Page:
By: Helmut Sies
“Oxidative stress” as a concept in redox biology and medicine has been formulated in 1985; at the beginning of 2015, approx. 138,000 PubMed entries show for this term. This concept has its merits and its pitfalls. Among the merits is the notion, elicited by the combined two terms of (i) aerobic metabolism as a steady-state redox balance and (ii) the associated potential strains in the balance as denoted by the term, stress, evoking biological stress responses. Current research on molecular redox switches governing oxidative stress responses is in full bloom.
The fundamental importance of linking redox shifts to phosphorylation/dephosphorylation signaling is being more fully appreciated, thanks to major advances in methodology. Among the pitfalls is the fact that the underlying molecular details are to be worked out in each particular case, which is bvious for a global concept, but which is sometimes overlooked. This can lead to indiscriminate use of the term, oxidative stress, without clear relation to redox chemistry. The major role in antioxidant defense is fulfilled by antioxidant enzymes, not by small-molecule antioxidant compounds. The field of oxidative stress research embraces chemistry, biochemistry, cell biology, physiology and pathophysiology, all the way to medicine and health and disease research.
Category: Redox Biology
By: Artak Tovmasyan, Duke University School of Medicine
So many young researchers around the country are doing amazing work in their fields, but too often they face challenges taking their discoveries to the next level. This is a story of how SFRBM and my mini-fellowship made all the difference.
Redox-active therapeutics, which have been designed to modulate the imbalance between reactive species and endogenous defense systems, have been aggressively developed and are proceeding toward clinical trials in diseases that have an oxidative stress component. These therapeutics are readily engaged in redox reactions. Besides direct scavenging of reactive species, their impact on cellular redox-sensitive pathways seems to be implicated in their mechanism(s) of action. Our lab at the Duke University School of Medicine (@dukemedschool) has been in the forefront of development of one of the most powerful class of SOD-mimics - Mn porphyrins. These compounds have shown therapeutic potential in protecting various organisms affected by factors/mediators of oxidative stress. Yet, as our knowledge grew, several other mechanisms indicating the role of thiol-related pools in their mechanism of action emerged. It was in 2012, at the San Diego SFRBM meeting, that I had the great pleasure to listen to Dr. Dean Jones’s lecture on “The Cysteine Proteome.” After a brief discussion with my supervisor, Dr. Ines Batinic-Haberle, and after receiving Dr. Jones’s kind agreement, I decided to apply for SFRBM mini-fellowship award program.
I was thrilled to be awarded this fellowship, which afforded me a great opportunity to study the emerging mechanisms of actions of Mn porphyrins in a leading laboratory. The preparations followed, i.e. setting up the most appropriate start time, collecting samples for analyses, purchasing required chemicals, assuring the availability of appropriate instruments, etc. I would like, however, to stress another benefit of the fellowship: the experience with a new supervisor and new research environment, which is critically important in the development of young scholar as an independent scientist. As such, this scholarship offered not only the possibility to learn and employ novel techniques in my Institution, but also to enhance my professional interpersonal skills and expertise in a research atmosphere which would facilitate their efficient implementation in my career. Even though I have experienced a phenomenal training throughout my postdoc studies, experiencing a new research environment is always a challenge and impacts self-confidence of many young scholars. Dr. Jones and his research personnel, the wonderful people that I had the pleasure to work with, Young-Mi Go, Michael Orr, Joshua D. Chandler, created a truly scientific and all-positive atmosphere for me to advance rapidly with my studies during my short stay.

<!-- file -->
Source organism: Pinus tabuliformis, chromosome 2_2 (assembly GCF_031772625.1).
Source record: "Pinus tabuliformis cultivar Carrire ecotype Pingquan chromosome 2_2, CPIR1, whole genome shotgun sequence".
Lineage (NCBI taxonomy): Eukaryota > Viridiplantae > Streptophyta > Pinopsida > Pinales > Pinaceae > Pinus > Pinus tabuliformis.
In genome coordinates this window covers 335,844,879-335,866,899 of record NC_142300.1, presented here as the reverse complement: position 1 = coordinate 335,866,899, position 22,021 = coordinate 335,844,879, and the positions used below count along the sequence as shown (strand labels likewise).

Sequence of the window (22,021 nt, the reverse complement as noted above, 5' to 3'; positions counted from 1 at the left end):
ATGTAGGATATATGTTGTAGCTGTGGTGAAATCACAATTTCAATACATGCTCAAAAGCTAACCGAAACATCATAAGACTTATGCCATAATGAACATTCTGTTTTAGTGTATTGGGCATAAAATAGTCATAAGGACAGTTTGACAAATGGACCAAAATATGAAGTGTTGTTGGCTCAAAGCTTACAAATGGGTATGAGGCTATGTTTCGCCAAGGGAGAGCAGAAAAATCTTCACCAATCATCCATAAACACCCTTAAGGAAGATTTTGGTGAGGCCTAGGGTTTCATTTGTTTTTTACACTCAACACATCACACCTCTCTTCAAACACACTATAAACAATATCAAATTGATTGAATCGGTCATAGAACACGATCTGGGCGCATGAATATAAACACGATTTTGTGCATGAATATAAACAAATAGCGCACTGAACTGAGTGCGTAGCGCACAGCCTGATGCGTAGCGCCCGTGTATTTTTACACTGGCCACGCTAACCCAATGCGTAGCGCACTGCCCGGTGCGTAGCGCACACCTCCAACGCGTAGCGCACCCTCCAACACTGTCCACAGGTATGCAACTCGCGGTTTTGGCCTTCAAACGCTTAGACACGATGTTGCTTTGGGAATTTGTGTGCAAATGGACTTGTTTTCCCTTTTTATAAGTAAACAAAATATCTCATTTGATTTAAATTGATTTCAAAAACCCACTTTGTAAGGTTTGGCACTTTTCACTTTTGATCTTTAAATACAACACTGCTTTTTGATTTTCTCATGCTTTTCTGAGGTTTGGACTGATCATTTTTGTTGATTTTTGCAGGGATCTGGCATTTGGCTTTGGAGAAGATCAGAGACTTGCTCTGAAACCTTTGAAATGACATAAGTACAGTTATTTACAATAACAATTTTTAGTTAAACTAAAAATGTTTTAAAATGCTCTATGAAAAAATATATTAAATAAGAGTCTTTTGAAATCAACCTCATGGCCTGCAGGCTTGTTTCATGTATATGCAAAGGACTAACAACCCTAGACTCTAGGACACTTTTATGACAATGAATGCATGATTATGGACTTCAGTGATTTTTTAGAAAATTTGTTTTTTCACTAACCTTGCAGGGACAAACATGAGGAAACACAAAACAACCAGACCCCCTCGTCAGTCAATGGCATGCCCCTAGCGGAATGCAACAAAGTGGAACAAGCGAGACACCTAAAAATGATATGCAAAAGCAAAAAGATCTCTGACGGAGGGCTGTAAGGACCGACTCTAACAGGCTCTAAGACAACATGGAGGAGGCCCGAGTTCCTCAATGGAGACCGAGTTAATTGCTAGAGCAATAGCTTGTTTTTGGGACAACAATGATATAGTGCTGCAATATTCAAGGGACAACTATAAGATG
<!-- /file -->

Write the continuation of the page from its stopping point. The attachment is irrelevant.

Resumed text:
As we are pursuing scientific successes and happiness, each one of us tries to accumulate knowledge, skills and experience. Along the journey of our life we begin to realize that passing skills on to younger colleagues and students is a superior goal that a human can achieve. Here it is appropriate to cite Aristotle’s principal idea: Everything is done with a goal, and that goal is "good"; search for the “good” is a search for the “highest good” – happiness. In line with such thoughts, communicating the knowledge from one generation to another is an outstanding “good” that humanity could exercise to achieve happiness; fortunately, SFRBM knows how to facilitate the process that leads to such a goal.
Part 2 of 2 featuring Council Trainee Candidates
Morgan Locy, University of Alabama at Birmingham
As a future physician-scientist, my primary research goals revolve around the idea of utilizing redox biology to translate into medical therapies. I do not have a determined path of what my clinical specialty will be; however, I am a firm believer that aberrations in redox biology underlie pathophysiology of most, if not all, disease states. Therefore, upon determining my clinical interests I will be able to apply redox biology as the central component of my chosen research. I am currently studying the effects that redox biology has on the pathophysiology of pulmonary fibrosis.
|Laura Corrales-Diaz Pomatto|
Laura Corrales-Diaz Pomatto, University of Southern California
Our lab focuses upon oxidative stress and adaptation, in particular the 20S proteasome and the mitochondrial Lon protease. My research focus is centered upon understanding how the adaptive response of both these proteases change with age in the model organism Drosophila melanogaster. In both instances, the ability of D. melanogaster to adapt is robust in young females, but declines with age. I am currently exploring methods of potential ways to restore adaptive capacity in the aged fruit-fly.